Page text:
In this context, and dominated by an archivist’s impulse, Martini’s diary began as a straightforward recording of what happened and the progressive accumulation of related content – such as lecture notes on the blackboards, the archived copies of the daily newspapers produced as a part of the project and notes about incoming guests and scheduled events, all handwritten by Hirschhorn. Thus, part of the art historian’s work was focused on the formulation of a statement about what it means to be an ‘ambassador of art history’, especially within this context, and how to write art history accordingly. In a way Hirschhorn himself was pushing at the limits of what could be defined as art history, asking Martini to narrate with a historical methodology something from which it was impossible to have a distance in terms of time and objectivity, just as much as he sought to challenge the definition of ‘sculpture’ with something deeply precarious.
The art ambassador’s efforts, then, seem to be focused on writing in an objective way despite being deeply involved in the evolution of the subject matter, while keeping in mind that to write about something that is forever in the process of becoming is also to write words that may resist the evolution of the artwork itself. Her research, from this perspective, cannot find relief via the balm of any definitions given by an encyclopaedia, because any definitions of ‘ambassador’ and ‘art history’ seem not to be appropriate to narrating what happened in this space, nor the stress of being deeply involved in what happened there and forced to embody part of the project. As a consequence, the book is suffused with a strange anxious feeling, perceptible in the reading, related to the effort required to hold onto something that is continuously changing, which in turn has the effect of making the experience of reading Martini’s account really close to the experience of being there. The book also addresses the point of the sculpture’s evolution and the level of elaboration in the thinking, which in the final part of the book are commented on by other art historians, including Lisa Lee, Mignon Nixon and Claire Bishop, in the shape of an email exchange. Lee is the more supportive, especially in sharing Martini’s belief in the need to formulate a statement of what it means to be an art historian, and the responsibility entailed in the writing of art history. Decidedly less generous is Nixon, whose email offers only encouragement. While the exchange with Bishop is dialectical and stimulating, inasmuch as she shares her thoughts on the performative nature of the project, she is more focused on the fact of its existence than on the production of content – an idea that generates a quite contrasting reply from Martini.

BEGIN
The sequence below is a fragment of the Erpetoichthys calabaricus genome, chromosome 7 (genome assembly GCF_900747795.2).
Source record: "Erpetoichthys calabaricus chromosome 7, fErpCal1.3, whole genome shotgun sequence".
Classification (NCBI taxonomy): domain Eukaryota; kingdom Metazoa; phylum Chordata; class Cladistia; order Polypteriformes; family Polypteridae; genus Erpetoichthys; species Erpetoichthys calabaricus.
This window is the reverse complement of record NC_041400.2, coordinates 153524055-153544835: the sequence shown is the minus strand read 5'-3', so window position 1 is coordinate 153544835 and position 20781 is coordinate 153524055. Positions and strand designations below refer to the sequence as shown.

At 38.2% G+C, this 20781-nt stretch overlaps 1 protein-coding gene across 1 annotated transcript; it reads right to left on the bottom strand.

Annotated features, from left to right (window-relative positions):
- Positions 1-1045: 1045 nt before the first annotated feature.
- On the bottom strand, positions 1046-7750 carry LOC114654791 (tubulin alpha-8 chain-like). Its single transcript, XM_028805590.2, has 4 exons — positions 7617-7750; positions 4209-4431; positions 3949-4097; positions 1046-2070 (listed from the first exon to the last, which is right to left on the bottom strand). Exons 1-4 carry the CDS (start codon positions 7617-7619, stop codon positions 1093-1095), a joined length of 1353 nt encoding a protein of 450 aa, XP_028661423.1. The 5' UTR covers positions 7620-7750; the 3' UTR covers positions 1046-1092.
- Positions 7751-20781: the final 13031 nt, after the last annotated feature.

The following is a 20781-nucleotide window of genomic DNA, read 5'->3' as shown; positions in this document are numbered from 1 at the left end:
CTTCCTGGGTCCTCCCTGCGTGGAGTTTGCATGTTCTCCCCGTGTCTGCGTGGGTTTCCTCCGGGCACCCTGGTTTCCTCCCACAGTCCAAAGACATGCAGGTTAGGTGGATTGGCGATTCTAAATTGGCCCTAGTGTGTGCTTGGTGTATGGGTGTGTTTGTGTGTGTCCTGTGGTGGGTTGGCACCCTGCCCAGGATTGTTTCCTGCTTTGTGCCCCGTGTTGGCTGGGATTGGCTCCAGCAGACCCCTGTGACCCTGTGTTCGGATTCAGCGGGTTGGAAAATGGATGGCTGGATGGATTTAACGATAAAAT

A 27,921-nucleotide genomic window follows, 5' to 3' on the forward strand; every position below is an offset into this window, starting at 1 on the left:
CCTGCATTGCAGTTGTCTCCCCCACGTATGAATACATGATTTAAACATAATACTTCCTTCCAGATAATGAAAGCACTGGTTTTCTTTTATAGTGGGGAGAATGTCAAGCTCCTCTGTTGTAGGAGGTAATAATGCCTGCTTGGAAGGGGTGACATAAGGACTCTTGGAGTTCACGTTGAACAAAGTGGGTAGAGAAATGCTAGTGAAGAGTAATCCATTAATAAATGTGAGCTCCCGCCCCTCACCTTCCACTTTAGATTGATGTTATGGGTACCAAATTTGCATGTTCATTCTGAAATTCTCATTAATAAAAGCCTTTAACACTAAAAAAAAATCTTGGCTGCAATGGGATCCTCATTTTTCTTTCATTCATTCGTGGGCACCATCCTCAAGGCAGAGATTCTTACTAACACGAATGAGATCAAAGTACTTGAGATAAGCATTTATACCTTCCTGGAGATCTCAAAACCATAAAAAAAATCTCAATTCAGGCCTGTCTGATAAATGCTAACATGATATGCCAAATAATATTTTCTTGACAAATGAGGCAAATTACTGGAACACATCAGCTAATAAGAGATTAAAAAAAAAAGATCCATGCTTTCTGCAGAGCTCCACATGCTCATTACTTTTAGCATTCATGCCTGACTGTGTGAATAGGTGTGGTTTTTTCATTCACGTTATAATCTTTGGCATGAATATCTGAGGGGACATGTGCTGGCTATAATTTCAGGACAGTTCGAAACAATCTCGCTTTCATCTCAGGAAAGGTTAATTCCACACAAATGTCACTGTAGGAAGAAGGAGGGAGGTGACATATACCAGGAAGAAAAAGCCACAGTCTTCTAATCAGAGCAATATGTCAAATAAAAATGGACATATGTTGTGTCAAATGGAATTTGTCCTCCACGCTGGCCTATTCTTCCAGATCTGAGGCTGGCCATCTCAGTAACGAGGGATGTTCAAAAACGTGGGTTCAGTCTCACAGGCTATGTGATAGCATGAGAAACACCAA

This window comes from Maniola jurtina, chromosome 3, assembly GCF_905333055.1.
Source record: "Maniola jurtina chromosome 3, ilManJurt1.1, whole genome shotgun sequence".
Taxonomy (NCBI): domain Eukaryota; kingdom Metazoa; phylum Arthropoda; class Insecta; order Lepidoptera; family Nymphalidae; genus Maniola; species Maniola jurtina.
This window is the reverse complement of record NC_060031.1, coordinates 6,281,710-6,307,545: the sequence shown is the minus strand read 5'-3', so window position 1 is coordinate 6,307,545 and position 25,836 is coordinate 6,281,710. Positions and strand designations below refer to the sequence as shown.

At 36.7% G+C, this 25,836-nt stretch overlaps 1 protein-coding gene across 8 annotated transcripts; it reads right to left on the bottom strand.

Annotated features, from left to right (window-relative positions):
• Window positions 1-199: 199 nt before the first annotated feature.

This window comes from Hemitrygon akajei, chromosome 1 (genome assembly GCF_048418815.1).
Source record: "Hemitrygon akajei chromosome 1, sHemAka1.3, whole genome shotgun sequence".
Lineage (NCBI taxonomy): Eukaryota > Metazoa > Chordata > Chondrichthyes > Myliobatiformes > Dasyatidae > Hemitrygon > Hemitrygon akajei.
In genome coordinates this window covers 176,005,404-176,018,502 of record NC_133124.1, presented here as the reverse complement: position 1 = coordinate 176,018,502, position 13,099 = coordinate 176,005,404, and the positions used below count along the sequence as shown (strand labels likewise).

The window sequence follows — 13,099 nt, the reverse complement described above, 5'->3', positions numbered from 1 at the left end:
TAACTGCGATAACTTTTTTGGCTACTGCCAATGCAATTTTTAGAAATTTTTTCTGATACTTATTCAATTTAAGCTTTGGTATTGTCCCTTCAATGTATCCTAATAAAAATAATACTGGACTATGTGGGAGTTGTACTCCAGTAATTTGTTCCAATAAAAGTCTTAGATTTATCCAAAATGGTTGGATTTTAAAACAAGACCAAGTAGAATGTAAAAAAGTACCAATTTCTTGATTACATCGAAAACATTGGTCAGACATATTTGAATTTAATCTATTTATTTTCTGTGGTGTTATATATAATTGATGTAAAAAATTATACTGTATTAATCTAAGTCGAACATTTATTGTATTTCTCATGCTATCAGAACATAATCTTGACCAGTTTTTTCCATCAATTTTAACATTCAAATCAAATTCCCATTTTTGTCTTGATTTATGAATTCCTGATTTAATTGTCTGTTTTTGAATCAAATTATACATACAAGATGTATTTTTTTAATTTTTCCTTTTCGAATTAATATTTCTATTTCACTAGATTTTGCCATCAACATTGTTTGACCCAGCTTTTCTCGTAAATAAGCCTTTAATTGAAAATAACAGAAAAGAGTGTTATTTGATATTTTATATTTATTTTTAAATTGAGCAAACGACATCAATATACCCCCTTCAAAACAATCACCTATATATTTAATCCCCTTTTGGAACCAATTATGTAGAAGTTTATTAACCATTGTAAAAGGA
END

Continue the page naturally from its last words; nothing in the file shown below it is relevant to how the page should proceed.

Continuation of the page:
The end of all this, for Martini’s part, is the kind of writing that serves only to testify to the ambassador’s being there, a phase during which she documents everything through written notes, photographs and video; followed by a phase related to raising awareness of the impossibility of making history ‘here and now’, and consequently the choice to create an archive; and lastly, entering into a dialogue with other art historians.
The choice to write a diary, and then publish it in a form that is as close as possible to the first draft, is her only possible form of production, since chronicling and drafting different statements have been the most comfortable style for expressing her contribution to a continuously evolving work such as The Bijlmer Spinoza–Festival. It’s a form of writing that renounces theory for experience, critical distance for the deeply involved; that imposes itself as action and reaction in a productive and tangible way, rather than as theoretical and invisible thinking. What is at stake seems to be a history of art written in the first person, and the diary as a methodology for writing art history makes the experience of reading the book very similar to the process Martini is describing. This process required of Martini an effort that seems proportional to the time she needed to recover from her prolonged presence as part of the project, 24 hours a day for two months.
I’m sure that returning to a diary after ten years – the time Martini needed before going back to her own words with a more distanced look and the possibility of analysing the experience – will have caused that same sense of embarrassment at reading a distant version of yourself and your thoughts that I described at the beginning of this article, but I’m equally sure that a diary can be a good way, a precious one, to make us more aware of what Hirschhorn’s art might mean, as a space thought out in a way to facilitate a thinking in flux, a thinking that is never ending, whatever that means.